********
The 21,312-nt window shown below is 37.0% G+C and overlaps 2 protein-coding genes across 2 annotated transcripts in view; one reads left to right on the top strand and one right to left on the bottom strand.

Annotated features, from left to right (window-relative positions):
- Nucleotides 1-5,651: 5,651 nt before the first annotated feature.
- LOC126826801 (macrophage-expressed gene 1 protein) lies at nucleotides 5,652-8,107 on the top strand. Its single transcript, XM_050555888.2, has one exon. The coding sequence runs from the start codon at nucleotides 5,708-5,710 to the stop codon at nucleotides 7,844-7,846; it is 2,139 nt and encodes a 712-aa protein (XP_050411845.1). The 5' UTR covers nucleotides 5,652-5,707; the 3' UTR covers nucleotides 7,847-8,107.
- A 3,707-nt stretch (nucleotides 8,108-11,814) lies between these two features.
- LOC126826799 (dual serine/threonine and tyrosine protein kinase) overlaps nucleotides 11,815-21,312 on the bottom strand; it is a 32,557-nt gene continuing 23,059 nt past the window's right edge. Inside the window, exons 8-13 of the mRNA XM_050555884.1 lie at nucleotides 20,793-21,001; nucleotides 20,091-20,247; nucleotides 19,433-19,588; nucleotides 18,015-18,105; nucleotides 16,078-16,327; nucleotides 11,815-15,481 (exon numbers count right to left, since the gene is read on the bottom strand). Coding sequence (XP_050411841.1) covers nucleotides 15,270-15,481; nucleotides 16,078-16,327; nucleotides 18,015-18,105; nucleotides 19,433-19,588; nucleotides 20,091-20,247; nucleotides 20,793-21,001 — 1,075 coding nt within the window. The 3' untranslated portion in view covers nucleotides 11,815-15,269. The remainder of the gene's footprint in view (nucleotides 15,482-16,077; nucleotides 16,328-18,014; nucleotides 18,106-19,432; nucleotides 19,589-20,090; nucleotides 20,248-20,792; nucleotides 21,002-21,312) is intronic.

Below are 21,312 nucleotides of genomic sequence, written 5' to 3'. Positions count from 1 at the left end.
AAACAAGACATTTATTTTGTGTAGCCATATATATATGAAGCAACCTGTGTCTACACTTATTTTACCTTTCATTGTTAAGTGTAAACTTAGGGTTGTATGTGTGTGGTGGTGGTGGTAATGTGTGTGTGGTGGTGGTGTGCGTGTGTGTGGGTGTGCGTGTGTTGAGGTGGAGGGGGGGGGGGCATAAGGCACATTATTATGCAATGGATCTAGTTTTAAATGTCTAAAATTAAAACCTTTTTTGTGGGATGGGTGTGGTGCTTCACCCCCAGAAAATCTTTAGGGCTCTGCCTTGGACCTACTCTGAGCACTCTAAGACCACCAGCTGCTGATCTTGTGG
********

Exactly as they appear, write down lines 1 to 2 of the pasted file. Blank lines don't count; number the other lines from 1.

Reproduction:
The 21,312-nt window shown below is 37.0% G+C and overlaps 2 protein-coding genes across 2 annotated transcripts in view; one reads left to right on the top strand and one right to left on the bottom strand.

Annotated features, from left to right (window-relative positions):